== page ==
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Popular Diets That May Cause Lasting Damage to Your Heart, According to Science

They may help you lose weight, but these diets could be putting your health in serious jeopardy.
FACT CHECKED BY Kiersten Hickman

Heart disease is the leading cause of death both in the U.S. and globally, with an estimated 655,000 Americans dying of the disease each year. While studies have found that losing weight may help reduce the risk of certain cardiovascular disease risk factors, including high cholesterol and hypertension, not all diets are created equal when it comes to your heart health. In fact, certain diets may actually cause damage to your heart over time. Read on to discover which diets could be putting your heart in danger. And if you're ready to make over your diet for the better, check out The 7 Healthiest Foods to Eat Right Now.


Table of keto diet foods on a table

While there may be countless people who sing keto's praises for allowing some adherents to lose weight fast, the high-fat diet could have lasting effects on the health of your heart. Research published in the journal Laboratory Investigation found that a single high-fat meal increased concentrations of cholesterol, free fatty acids, and triglycerides in the bloodstream while reducing flow-mediated dilation—the ability of an artery to expand due to increased blood flow—in the brachial artery, all of which can increase a person's risk of cardiovascular disease.

Your risk may be even higher if you're eating a diet rich in red meat—according to a 2020 study published in The BMJ, among a group of 43,272 adult men without cardiovascular disease at the beginning of the study, eating red meat and processed red meat were associated with 12% and 15% increases in cardiovascular disease risk, respectively.

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Paleo diet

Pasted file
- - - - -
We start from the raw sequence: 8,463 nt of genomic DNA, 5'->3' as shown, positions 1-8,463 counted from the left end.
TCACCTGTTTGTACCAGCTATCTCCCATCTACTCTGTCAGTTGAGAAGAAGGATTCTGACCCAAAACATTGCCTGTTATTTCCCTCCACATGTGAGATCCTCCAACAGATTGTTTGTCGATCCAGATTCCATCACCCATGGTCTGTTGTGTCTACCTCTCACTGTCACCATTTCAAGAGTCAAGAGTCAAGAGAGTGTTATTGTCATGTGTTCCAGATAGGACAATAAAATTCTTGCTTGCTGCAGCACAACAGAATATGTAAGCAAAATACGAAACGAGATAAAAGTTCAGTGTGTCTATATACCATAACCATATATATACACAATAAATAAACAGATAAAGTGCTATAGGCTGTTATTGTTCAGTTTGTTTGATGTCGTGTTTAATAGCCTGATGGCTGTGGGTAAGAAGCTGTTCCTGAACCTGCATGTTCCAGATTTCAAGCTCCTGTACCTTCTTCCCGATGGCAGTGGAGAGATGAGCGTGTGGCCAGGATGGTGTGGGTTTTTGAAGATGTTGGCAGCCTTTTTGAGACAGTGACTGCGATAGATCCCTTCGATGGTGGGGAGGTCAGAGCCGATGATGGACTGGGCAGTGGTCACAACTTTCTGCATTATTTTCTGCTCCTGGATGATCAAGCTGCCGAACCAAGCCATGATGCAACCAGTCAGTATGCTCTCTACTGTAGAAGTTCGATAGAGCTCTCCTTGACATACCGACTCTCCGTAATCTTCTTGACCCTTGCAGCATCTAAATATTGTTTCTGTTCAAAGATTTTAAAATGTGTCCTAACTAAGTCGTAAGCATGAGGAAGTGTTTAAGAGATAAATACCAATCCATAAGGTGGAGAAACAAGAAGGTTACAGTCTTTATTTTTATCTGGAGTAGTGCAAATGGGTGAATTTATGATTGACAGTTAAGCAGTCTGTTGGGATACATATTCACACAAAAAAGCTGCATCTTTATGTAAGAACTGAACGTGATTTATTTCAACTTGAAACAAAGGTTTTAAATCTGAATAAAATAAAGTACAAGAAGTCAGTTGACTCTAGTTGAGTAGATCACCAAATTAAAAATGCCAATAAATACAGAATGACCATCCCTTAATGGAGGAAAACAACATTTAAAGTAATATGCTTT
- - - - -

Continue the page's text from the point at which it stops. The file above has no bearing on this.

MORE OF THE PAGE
Bowl of paleo diet foods with kale, avocado, tomatoes, and potatoes

The paleo diet may claim to improve a person's whole-body health in addition to aiding their weight loss efforts, but research suggests that this way of eating may not be as heart-healthy as many assume it to be.

A 2019 study published in the European Journal of Nutrition found that, among a sample group of 44 dieters, individuals who stuck to various permutations of a paleo diet had increased levels of gut metabolite trimethylamine N-oxide (TMAO), which has been linked to a higher risk of heart disease.

The mono diet


The mono diet—a way of eating in which you eat only one particular food for a period of time—may seem like a simple way to lose weight, but it could have serious ramifications in terms of your heart health. Depending on the foods you choose, you could actually be causing cardiovascular damage—if your poison's red meat, you could be increasing your risk of heart disease biomarkers, and if you're consistently eating only fruit, the same may hold true. According to a 2019 study published in Mayo Clinic Proceedings, consuming high levels of fructose—a type of sugar found in fruit—is associated with a greater risk of death from cardiovascular disease.

Juice fasting

smoothies with juice

Juice fasting may be touted as an easy way to drop pounds fast, but it's not worth the risk to your heart. Research published in the European Heart Journal in 2018 found that fructose consumption may increase a person's risk of developing both cardiometabolic syndrome and cardiovascular disease. Oxalate, a compound found in many fruits and vegetables, has also been linked to kidney stones, which may increase a person's risk of developing heart disease, according to 2013 research published in the American Journal of Kidney Diseases. And for more reasons to cut the sweet stuff from your diet, check out these 5 Reasons You Should Stop Drinking Juice, According to Dietitians.

The ice cream diet

chocolate ice cream

The ice cream diet may sound like a dream: you simply eat ice cream and lose weight. Unfortunately, if it sounds too good to be true, that's probably because it is. According to a 2014 study published in JAMA Internal Medicine, there's a significant link between the consumption of foods with added sugar, like ice cream, and cardiovascular disease risk. What's more, a 2004 study published in The Israel Medical Association Journal found that a person's risk of having a cardiac event was significantly higher in the hours following a heavy meal—and we're pretty sure downing a pint of ice cream qualifies as one. Want to make your next indulgence a little healthier? Check out our ranking of the 37 Best and Worst Diet Ice Creams.

Sarah Crow
Sarah Crow is a senior editor at Eat This, Not That!, where she focuses on celebrity news and health coverage. Read more about Sarah